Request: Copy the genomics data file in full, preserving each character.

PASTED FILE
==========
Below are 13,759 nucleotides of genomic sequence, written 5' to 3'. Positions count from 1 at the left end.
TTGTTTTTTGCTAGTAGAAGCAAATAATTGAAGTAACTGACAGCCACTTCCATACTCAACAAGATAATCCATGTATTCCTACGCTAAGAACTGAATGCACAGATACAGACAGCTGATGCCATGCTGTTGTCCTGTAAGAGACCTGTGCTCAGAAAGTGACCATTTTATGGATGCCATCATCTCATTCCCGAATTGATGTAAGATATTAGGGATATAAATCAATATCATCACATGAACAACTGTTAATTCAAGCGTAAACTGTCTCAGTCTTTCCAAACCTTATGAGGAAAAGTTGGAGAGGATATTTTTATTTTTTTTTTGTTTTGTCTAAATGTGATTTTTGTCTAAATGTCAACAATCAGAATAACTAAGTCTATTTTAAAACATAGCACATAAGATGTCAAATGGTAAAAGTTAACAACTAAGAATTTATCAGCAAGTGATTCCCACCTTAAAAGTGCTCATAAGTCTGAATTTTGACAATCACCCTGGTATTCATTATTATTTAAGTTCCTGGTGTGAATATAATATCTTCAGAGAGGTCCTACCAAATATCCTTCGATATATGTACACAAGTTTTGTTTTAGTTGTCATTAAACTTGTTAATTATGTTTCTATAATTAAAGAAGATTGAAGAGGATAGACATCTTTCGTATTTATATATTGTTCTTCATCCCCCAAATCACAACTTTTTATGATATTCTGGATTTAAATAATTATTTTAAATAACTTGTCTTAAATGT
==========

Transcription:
Below are 13,759 nucleotides of genomic sequence, written 5' to 3'. Positions count from 1 at the left end.
TTGTTTTTTGCTAGTAGAAGCAAATAATTGAAGTAACTGACAGCCACTTCCATACTCAACAAGATAATCCATGTATTCCTACGCTAAGAACTGAATGCACAGATACAGACAGCTGATGCCATGCTGTTGTCCTGTAAGAGACCTGTGCTCAGAAAGTGACCATTTTATGGATGCCATCATCTCATTCCCGAATTGATGTAAGATATTAGGGATATAAATCAATATCATCACATGAACAACTGTTAATTCAAGCGTAAACTGTCTCAGTCTTTCCAAACCTTATGAGGAAAAGTTGGAGAGGATATTTTTATTTTTTTTTTGTTTTGTCTAAATGTGATTTTTGTCTAAATGTCAACAATCAGAATAACTAAGTCTATTTTAAAACATAGCACATAAGATGTCAAATGGTAAAAGTTAACAACTAAGAATTTATCAGCAAGTGATTCCCACCTTAAAAGTGCTCATAAGTCTGAATTTTGACAATCACCCTGGTATTCATTATTATTTAAGTTCCTGGTGTGAATATAATATCTTCAGAGAGGTCCTACCAAATATCCTTCGATATATGTACACAAGTTTTGTTTTAGTTGTCATTAAACTTGTTAATTATGTTTCTATAATTAAAGAAGATTGAAGAGGATAGACATCTTTCGTATTTATATATTGTTCTTCATCCCCCAAATCACAACTTTTTATGATATTCTGGATTTAAATAATTATTTTAAATAACTTGTCTTAAATGT